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YOU'VE GOT RED ON YOU by Clark Collis Kirkus Star


How Shaun of the Dead Was Brought to Life

by Clark Collis

Pub Date: Nov. 23rd, 2021
ISBN: 978-1-948221-15-3
Publisher: 1984 Publishing

Entertainment Weekly senior writer Collis’ debut nonfiction work tells the story of how a much-beloved zombie movie made its way to the big screen.

Filmmaker Edgar Wright’s Shaun of the Dead has achieved revered cult status in the years since its 2004 release. This book follows its creative journey, starting with Wright’s love of movies during his childhood in England. This section gives readers an early taste of the films that would influence his work, such as John Landis’ An American Werewolf in London (1981) and Sam Raimi’s Evil Dead II (1987). Wright eventually directed the two-season U.K. comedy series Spaced, which starred its co-creator, Simon Pegg. Inspired by one of the show’s episodes, in which Pegg’s character plays a zombie-themed video game, Wright and the actor wrote an unusual screenplay: a rom-com with zombies. Fascinating, comprehensive interviews with Wright, Pegg, producer Nira Park, Nick Frost (Pegg’s best friend and co-star), and many others provide insight into the film’s production. Wright was pitching a film in a genre whose popularity was waning in Britain, and several box-office bombs forced Shaun’s original production company to shut down. Things hardly improved on set; Wright describes frequent clashes with a more experienced director of photography. Overall, Collis’ book is as entertaining as the movie it spotlights. It’s chock-full of curious tidbits; for example, users of Spaced Out (a Spaced fan site) were recruited as zombie extras, and Wright’s 48-hour binge of the video game “Resident Evil 3” inspired memorable scenes in his movie. There’s also welcome appreciation of Wright and Pegg’s immensely clever script, in which an early, humorous monologue foreshadows the movie’s entire plot. Collis’ tightly organized book includes meticulous details of day-to-day filming, which complement pages of set photos, promotional materials, and, best of all, storyboards sketched by Wright and his older brother Oscar. At the end, the author effectively brings readers up to date on the post-Shaun lives of the cast and crew; Wright, for example, went on to helm the well-regarded action film Baby Driver (2017).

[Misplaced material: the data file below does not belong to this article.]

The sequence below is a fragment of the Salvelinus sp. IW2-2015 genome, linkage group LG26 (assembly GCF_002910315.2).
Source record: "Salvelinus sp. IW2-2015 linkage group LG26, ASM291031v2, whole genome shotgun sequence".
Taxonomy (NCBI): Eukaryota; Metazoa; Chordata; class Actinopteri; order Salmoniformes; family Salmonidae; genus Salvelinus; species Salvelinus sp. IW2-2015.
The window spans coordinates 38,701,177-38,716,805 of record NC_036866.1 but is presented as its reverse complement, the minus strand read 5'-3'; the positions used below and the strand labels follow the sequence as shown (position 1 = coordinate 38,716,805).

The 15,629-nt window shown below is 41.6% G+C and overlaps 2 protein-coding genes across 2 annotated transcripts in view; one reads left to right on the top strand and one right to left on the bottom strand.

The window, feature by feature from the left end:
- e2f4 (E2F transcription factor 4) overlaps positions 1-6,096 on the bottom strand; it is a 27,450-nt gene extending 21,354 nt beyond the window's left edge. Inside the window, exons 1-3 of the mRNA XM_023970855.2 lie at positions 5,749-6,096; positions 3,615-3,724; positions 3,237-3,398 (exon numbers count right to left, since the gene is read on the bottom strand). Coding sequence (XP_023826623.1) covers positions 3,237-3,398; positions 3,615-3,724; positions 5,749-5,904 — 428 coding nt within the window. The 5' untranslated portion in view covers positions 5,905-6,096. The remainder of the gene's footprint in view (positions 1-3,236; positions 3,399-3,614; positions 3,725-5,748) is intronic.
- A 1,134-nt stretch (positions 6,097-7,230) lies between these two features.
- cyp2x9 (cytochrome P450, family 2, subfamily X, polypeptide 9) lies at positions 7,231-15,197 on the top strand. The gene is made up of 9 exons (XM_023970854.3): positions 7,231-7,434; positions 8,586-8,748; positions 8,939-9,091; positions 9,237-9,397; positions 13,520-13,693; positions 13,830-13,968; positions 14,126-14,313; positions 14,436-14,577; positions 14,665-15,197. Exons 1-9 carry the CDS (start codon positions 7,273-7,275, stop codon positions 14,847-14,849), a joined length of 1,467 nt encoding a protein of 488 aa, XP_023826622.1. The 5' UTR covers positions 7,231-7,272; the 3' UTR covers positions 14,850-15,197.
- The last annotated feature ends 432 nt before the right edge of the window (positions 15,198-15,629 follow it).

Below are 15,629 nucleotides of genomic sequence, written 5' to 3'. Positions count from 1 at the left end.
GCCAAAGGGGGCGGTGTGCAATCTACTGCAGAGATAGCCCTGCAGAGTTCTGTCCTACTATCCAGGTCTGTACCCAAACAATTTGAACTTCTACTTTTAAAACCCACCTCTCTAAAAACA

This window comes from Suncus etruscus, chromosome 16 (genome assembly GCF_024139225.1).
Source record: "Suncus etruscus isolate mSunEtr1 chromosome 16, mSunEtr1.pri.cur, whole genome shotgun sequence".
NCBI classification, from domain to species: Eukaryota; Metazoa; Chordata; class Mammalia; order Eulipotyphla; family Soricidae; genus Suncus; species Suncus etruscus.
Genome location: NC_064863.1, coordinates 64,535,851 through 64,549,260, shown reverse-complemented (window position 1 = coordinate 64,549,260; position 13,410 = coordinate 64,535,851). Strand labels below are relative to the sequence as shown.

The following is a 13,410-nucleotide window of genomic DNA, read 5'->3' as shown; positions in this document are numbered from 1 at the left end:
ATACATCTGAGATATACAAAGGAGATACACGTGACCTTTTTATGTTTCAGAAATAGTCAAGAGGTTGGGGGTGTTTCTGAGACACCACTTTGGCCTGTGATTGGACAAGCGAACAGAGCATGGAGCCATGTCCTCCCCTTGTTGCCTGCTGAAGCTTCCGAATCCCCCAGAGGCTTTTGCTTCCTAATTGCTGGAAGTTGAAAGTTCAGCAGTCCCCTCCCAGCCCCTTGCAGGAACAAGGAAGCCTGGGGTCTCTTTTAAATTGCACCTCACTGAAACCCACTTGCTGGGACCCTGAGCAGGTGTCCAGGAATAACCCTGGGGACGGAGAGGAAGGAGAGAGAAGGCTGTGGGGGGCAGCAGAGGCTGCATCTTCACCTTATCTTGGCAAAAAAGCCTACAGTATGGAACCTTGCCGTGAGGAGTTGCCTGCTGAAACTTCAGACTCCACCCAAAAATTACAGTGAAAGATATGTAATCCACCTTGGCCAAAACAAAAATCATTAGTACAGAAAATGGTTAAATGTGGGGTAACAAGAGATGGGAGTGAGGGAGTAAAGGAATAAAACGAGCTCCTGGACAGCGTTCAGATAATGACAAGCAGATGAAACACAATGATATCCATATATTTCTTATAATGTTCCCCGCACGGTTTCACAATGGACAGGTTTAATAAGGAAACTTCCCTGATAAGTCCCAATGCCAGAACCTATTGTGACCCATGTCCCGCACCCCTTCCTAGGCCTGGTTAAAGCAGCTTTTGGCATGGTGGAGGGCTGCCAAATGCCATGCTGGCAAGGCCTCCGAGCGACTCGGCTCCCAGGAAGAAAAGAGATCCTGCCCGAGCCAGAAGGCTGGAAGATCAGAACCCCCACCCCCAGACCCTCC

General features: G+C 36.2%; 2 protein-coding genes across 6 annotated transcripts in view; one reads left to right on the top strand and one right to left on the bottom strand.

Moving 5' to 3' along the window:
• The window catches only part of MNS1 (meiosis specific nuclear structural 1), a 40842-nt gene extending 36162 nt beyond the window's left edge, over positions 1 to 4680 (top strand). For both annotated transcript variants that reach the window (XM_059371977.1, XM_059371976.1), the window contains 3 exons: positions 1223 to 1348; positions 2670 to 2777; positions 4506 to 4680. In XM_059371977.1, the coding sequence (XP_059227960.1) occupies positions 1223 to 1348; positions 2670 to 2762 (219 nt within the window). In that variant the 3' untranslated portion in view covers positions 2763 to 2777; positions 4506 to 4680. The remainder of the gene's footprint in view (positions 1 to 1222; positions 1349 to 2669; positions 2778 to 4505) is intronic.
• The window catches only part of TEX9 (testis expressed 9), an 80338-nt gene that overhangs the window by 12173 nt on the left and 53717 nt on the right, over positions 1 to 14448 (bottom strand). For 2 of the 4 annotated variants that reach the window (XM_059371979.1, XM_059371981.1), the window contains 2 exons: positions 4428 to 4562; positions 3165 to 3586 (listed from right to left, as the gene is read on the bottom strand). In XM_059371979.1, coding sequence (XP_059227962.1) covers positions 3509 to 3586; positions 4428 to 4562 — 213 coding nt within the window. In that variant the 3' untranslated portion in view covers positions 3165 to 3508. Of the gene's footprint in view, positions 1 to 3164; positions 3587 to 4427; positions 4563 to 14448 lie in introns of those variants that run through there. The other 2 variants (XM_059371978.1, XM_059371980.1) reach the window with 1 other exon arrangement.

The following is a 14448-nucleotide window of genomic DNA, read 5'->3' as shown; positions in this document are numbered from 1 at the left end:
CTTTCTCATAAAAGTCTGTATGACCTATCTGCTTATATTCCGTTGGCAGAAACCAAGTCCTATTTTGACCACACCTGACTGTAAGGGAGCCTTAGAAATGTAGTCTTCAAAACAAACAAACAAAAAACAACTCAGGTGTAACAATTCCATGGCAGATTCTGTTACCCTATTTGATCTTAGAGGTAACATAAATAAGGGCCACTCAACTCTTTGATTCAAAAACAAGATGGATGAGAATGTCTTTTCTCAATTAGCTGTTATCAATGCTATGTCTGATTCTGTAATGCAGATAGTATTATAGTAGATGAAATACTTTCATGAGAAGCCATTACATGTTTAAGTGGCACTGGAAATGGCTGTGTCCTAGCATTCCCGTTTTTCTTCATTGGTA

A sharply written, thorough, and loving tribute to a modern-day cinema classic.